Tight collars and tighter dialogue were on display as Charlotte Productions continued their ‘adaptations of forgotten literature’ with Miss Marchbanks, a delightful romp of a Victorian play that managed to fulfil its potential whilst belying its stuffy roots.
Given that the original subject matter is the sort of show regularly turned into a turgid Sunday afternoon BBC2 drama, it came as a pleasant surprise to find that Miss Marchbanks was both salacious and hilarious. It had a tortuous plot rife with sexual and actual politics, as visitors both invited and unwelcome came into the parlour to meet with Miss Marchbanks (played splendidly by Lorna Stephen) or her perennially absent and absent-minded father (Dave Coates). They were all welcomed in and walked around by another highlight performer, the scurrying and somewhat harangued servant Nicholls (James Beagon). There were some of the same long pauses that puncture the lungs of said period dramas, but they were always injected with a tension that was more comedic than uncomfortable.
The useful feature of the parlour as the only room of the show meant more and more character combinations could be contrived through the pretence of holding ‘evenings’, afternoon teas or surreptitious conversations. This led to well-rounded characters with many facets shown. Ellen McNicoll stole the show as the pompous Mrs Chiley, Miss Marchbanks hysterical confidante; her shocked asides were exceedingly well-timed. However, every actor played their parts with confidence and aplomb; there was not a weak link in the cast.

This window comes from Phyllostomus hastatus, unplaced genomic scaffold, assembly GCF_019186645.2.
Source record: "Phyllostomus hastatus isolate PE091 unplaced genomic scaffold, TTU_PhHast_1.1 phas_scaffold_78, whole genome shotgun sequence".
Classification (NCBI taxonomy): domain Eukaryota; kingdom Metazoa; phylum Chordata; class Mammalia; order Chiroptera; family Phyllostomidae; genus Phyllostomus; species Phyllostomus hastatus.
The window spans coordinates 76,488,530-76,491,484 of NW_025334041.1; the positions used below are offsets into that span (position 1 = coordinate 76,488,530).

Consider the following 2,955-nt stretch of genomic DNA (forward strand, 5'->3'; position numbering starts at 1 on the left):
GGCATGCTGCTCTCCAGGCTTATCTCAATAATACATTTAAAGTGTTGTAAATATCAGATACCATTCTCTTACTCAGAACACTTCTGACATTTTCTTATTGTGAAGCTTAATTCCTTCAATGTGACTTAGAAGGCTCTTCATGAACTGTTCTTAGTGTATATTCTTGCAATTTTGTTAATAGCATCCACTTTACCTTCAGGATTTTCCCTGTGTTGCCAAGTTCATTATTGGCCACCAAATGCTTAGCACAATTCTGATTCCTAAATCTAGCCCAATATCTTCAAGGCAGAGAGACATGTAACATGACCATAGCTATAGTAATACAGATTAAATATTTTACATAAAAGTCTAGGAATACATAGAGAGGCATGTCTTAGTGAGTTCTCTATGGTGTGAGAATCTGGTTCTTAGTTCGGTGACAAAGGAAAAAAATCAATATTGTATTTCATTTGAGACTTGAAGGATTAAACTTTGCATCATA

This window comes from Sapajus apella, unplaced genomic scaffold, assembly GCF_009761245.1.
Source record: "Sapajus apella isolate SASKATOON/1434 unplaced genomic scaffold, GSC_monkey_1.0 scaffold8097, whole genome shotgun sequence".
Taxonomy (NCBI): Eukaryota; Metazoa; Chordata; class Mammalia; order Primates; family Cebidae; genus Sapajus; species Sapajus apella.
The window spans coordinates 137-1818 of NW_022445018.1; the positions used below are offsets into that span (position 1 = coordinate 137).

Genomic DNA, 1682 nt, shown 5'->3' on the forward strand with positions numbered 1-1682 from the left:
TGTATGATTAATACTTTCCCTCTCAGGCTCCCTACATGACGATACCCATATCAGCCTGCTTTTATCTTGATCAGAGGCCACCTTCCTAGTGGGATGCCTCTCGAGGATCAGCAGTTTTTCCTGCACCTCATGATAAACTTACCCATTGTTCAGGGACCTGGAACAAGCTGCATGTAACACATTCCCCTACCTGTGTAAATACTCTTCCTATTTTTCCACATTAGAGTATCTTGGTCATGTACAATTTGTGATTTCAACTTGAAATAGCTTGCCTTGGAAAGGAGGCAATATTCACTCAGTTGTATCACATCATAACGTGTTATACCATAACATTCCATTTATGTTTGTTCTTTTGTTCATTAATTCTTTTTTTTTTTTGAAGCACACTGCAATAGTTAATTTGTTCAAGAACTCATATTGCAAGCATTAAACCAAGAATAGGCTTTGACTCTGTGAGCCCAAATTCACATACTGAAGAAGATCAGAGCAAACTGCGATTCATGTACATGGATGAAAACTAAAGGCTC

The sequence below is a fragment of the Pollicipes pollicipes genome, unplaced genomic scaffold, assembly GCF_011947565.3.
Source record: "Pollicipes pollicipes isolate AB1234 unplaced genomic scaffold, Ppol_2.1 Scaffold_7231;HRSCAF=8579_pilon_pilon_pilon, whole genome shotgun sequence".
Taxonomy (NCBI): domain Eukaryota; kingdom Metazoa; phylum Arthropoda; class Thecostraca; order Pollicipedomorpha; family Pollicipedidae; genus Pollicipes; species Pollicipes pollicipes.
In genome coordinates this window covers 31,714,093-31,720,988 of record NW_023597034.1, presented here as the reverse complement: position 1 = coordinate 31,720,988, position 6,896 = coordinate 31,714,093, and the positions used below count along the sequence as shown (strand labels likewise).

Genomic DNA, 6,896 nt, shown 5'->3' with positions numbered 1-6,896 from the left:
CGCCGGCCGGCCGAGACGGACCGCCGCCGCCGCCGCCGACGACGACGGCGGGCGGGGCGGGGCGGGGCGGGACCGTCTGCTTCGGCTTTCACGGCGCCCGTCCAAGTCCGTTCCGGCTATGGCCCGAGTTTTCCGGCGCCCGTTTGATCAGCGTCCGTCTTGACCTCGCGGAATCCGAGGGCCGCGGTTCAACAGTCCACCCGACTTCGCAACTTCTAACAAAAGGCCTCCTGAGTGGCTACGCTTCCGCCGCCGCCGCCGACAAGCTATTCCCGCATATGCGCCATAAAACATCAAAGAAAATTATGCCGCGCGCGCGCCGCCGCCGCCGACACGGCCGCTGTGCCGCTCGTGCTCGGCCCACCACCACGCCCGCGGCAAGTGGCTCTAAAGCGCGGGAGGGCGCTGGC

The set was minimalist, but well put together, as were the costume, the cut-glass accents, and even the stilted shuffling walks. Indeed everything about this university production struck the balance between charm and professionalism, down to the hilarious and confessional programme notes. It ended with a clever fourth-wall breaking conceit that saw Nicholls inform the audience that ‘Mr. Marchbanks would like some privacy now’ and then usher them out, showing that even such a now hackneyed genre has space for innovation.